(via GrindTV

Thieving octopus displays remarkable skills on camera in South Africa

The octopus is highly intelligent and extremely clever, but researchers in South Africa were still surprised to witness, on videotape, one of the mollusks stealing a bait canister that had been secured to a chain in front of an underwater camera. 

(Via Gawker) For the first time, a bear has been documented using a tool—the bear is holding a rock in his hand and rubbing the rock against his face in order to remove dead skin. Though bears are often witnessed scratching themselves against trees and boulders, this is the first documented example of a bear manipulating a freely-moving tool.

(Via Gawker) For the first time, a bear has been documented using a tool—the bear is holding a rock in his hand and rubbing the rock against his face in order to remove dead skin. Though bears are often witnessed scratching themselves against trees and boulders, this is the first documented example of a bear manipulating a freely-moving tool.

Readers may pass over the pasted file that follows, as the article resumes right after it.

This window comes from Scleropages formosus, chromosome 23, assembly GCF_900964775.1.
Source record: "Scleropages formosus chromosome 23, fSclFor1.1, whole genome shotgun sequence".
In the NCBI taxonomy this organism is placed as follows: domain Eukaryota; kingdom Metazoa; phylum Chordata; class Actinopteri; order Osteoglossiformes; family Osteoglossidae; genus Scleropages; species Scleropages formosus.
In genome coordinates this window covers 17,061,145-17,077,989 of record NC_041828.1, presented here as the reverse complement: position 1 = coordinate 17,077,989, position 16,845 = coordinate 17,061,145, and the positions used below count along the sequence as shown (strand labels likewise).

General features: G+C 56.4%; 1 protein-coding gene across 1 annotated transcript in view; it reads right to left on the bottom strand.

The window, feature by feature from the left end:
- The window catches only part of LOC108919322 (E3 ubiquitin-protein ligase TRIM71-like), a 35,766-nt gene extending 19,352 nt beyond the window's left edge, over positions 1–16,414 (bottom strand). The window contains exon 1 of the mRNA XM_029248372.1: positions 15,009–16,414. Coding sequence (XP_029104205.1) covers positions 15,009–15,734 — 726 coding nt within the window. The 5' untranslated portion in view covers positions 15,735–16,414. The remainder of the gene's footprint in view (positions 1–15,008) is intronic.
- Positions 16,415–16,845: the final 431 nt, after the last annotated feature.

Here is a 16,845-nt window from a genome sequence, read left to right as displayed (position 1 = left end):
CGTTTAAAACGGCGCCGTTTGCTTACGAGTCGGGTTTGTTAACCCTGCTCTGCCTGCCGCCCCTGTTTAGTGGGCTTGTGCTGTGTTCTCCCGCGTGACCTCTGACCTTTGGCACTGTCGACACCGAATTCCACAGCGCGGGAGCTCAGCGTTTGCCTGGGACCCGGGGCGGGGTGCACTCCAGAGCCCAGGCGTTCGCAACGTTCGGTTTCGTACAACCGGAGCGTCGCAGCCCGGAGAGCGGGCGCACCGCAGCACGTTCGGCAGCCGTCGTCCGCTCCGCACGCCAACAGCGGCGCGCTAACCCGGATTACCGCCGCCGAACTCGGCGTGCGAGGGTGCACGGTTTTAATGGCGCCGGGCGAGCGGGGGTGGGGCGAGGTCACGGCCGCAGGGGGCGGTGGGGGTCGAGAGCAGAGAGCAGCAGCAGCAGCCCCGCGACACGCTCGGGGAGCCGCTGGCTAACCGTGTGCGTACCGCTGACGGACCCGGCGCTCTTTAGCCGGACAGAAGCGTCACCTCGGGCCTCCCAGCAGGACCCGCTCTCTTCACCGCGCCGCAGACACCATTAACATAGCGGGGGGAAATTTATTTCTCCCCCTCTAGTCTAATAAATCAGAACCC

(via msnbc.com) Bottlenose dolphins swap signature whistles with each other when they meet in the open sea, a new study reports, suggesting that these marine mammals engage in something akin to a human conversation. Read more here: http://on.msnbc.com/zsErNR 

(via msnbc.com) Bottlenose dolphins swap signature whistles with each other when they meet in the open sea, a new study reports, suggesting that these marine mammals engage in something akin to a human conversation. Read more here: http://on.msnbc.com/zsErNR 

(via Toronto’s The Star) Orangutans can learn to “paint” using iPads.

(via The Telegraph) Dolphins and whales are so intelligent they should be recognised as “non-human persons”, scientists have said.